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Posts Tagged ‘Janet Reid’

What Self-Publishing Can Not Accomplish

Literary agent Janet Reid offered some self-publishing advice on her popular blog, urging aspiring writers to take a realistic view of the indie route.

According to her post, self-published writers need to sell “more than 20,000 copies” to get the attention of traditional publishers these days. These are tough numbers for any kind of author, setting daunting odds new writers. What do you think?

Check it out: “This post is not to dissuade you from self-publishing. Have at it with all your might. BUT be realistic about what self-publishing is, and what it can accomplish. And more important what it can NOT accomplish. First among the list for what it can’t is launch a mystery series.  Publishers are not keen on picking up Book #2 if Book #1 sold fewer than a 100 copies. And yes, they look. They look at Bookscan, which is NOT your friend if you self-publish.  But mostly they don’t look. Publishers love debut authors,  cause they’re easier to pitch to retail accounts. It’s easier to launch a career than revitalize one.”

Mediabistro Course

Novel Writing: Editing Your Draft

Novel Writing: Editing Your DraftStarting July 16, workshop your novel in-progress with a published author! Erika Mailman's course will function as a workshop, with the emphasis on sharing your work for review and providing critiques for your peers. By the end of this class you'll have up to 75 pages of you novel workshopped and developed patterns to improve your writing. Register now! 

Batman Pitches Memoir to Literary Agent Janet Reid

batman23.pngEarlier this week, FinePrint Literary Management agent Janet Reid received an audio query from Batman, pitching his unpublished “fiction novel memoir.”

Reid jokingly instituted a new rule after she heard the query: “Heck with email, all queries must now be audio, and sent by Batman.”

We think all aspiring and frustrated authors in the audience can appreciate the quiet desperation underneath Batman’s plea: “If you’re not interested screw you, because I’m the Batman!” It will give you plenty to think about on your next agent query.

Why Agents Reject a Manuscript: By the Numbers

fineprint23.pngMost of the writers in the audience have a few rejection slips buried in their desks–this editor could wallpaper his office with his collected rejections. Today, agent Janet Reid offered her readers the rare chance to see why she rejected 122 different manuscripts.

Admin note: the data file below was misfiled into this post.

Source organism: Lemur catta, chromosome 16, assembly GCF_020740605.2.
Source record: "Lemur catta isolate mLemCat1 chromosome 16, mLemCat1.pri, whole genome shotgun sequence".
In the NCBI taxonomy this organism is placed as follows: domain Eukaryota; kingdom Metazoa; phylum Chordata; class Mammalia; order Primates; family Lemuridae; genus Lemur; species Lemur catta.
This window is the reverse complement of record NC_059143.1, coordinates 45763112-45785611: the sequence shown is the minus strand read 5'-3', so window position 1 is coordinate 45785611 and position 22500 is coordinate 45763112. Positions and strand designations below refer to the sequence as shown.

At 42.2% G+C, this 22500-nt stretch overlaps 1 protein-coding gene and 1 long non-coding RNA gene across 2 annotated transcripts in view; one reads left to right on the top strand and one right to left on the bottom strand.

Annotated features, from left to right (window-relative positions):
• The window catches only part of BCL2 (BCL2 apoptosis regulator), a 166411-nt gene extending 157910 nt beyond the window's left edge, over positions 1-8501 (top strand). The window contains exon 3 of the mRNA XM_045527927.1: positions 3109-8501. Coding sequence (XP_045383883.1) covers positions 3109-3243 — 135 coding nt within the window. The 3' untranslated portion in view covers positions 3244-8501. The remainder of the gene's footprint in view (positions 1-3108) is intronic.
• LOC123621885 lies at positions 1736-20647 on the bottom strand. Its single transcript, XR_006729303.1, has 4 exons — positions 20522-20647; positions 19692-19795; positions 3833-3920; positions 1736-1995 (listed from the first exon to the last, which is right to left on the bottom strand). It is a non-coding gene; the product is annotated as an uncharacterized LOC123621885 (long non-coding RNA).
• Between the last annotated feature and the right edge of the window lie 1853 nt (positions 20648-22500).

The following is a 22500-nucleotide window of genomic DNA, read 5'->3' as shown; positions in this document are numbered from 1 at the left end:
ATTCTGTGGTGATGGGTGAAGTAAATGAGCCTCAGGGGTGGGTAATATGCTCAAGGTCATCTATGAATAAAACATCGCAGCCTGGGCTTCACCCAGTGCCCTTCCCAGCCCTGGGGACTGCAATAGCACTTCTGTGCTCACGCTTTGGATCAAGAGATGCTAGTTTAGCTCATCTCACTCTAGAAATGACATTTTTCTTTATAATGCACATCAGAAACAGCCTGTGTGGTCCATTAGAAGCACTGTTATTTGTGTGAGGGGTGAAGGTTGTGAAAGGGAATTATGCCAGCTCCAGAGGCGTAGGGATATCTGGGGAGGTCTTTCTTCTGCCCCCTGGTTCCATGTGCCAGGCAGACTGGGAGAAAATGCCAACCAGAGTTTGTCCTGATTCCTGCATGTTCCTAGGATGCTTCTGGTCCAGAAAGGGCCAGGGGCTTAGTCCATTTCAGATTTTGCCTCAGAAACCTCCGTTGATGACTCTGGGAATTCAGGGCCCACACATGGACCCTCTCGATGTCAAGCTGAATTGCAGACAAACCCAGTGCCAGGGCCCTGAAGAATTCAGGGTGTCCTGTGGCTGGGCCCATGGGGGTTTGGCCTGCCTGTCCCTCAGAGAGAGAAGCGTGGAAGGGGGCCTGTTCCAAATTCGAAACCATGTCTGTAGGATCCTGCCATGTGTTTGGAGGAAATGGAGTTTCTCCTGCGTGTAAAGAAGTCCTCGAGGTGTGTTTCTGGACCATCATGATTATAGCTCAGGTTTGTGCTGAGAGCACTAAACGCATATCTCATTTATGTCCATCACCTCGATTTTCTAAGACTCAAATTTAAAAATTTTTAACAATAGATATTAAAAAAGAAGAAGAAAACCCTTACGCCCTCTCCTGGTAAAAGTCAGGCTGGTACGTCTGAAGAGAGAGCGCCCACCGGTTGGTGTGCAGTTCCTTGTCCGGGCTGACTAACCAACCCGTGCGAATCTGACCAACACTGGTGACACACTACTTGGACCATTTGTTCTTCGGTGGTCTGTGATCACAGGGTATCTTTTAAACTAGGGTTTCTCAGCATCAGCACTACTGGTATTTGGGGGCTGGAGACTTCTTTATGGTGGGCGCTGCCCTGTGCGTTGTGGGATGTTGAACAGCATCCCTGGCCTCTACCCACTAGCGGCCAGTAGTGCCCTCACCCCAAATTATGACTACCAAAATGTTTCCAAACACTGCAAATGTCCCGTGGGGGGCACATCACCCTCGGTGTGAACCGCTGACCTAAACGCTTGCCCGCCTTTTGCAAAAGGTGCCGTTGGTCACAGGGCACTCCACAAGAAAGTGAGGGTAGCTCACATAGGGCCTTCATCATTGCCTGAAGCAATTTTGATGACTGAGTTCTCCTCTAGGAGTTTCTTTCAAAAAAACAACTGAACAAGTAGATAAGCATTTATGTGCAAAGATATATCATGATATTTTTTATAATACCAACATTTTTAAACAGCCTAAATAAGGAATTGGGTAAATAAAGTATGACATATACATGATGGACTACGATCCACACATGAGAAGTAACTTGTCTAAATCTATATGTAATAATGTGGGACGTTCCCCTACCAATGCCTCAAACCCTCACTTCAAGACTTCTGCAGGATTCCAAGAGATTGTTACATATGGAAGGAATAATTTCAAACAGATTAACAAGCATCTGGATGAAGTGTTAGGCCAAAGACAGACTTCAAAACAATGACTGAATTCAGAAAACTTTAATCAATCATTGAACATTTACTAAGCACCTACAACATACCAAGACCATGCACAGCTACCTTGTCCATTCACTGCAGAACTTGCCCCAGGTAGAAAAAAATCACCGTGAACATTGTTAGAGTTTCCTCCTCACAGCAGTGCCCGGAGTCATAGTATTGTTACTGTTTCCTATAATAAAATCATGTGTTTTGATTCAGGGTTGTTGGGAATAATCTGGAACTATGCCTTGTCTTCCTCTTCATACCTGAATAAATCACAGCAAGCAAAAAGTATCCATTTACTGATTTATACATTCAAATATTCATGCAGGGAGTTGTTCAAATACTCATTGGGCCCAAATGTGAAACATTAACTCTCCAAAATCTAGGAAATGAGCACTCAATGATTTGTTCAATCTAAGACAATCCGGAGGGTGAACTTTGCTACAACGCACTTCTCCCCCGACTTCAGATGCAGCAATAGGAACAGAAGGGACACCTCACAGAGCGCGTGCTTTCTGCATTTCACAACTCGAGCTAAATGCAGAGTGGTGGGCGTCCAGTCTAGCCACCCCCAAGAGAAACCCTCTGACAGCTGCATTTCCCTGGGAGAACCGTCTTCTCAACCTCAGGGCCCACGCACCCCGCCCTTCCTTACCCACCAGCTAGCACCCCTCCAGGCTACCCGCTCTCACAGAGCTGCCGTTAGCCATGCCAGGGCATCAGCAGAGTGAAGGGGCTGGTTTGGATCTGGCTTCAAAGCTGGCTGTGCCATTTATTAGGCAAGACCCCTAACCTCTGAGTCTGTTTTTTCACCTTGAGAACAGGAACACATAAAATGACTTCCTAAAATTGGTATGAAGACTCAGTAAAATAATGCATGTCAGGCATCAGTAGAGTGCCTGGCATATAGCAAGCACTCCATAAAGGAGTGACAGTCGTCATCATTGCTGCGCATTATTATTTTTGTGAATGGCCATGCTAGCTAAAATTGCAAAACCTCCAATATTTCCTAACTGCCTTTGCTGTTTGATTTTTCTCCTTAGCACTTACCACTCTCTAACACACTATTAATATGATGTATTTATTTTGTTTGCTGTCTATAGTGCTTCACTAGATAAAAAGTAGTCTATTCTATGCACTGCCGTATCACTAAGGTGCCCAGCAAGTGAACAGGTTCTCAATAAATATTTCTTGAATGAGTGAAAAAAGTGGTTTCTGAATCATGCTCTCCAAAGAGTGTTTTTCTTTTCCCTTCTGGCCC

Since last summer, the agent from Fine Print Literary has asked 124 aspiring writers to send her full manuscripts. Reid kept track of all her responses to this gigantic stack of work, giving us an invaluable peek into The Mind of an Agent. Here are a few examples, complete with tallies:

“Just plain not good enough: 21 (a novel needs to be in the 99th percentile-these were closer to 90%–not bad, but not good enough)

Good premise, but the rest of the novel didn’t hold up: 11
Not compelling or vivid, or focused; no plot/tension: 10
Slow start or the pace was too slow: 9

Sent back for revisions with editorial suggestions and I expect to see them again in 2010: 9

Got offer from me: 2″ (Via Juliet Ulman)

Not Giving Up the Ghost

Aside from making my debut LA Times Book Review column, “Dark Passages”, on ghostwriters going solo, the Arizona Republic’s Kerry Lengel tackled the same subject, interviewing a slew of mystery & suspense staples (like yours truly) as well as Little, Brown publisher Michael Pietsch. But if that isn’t enough, the Women’s National Book Association will host a discussion on the same topic Wednesday evening at the Small Press Center. Join panelists Meg Leder (editor at Perigee Books), ghostwriter-centric agent Madeline Morel, Emily Heckman and Stephanie Gunning as they discuss, as moderator Janet Reid terms it, “the business of ghost writing, co-writing, ‘as told to’ and other forms of ‘invisible writing’ from the authors who write it, an agent who sells it and an editor who acquires it.”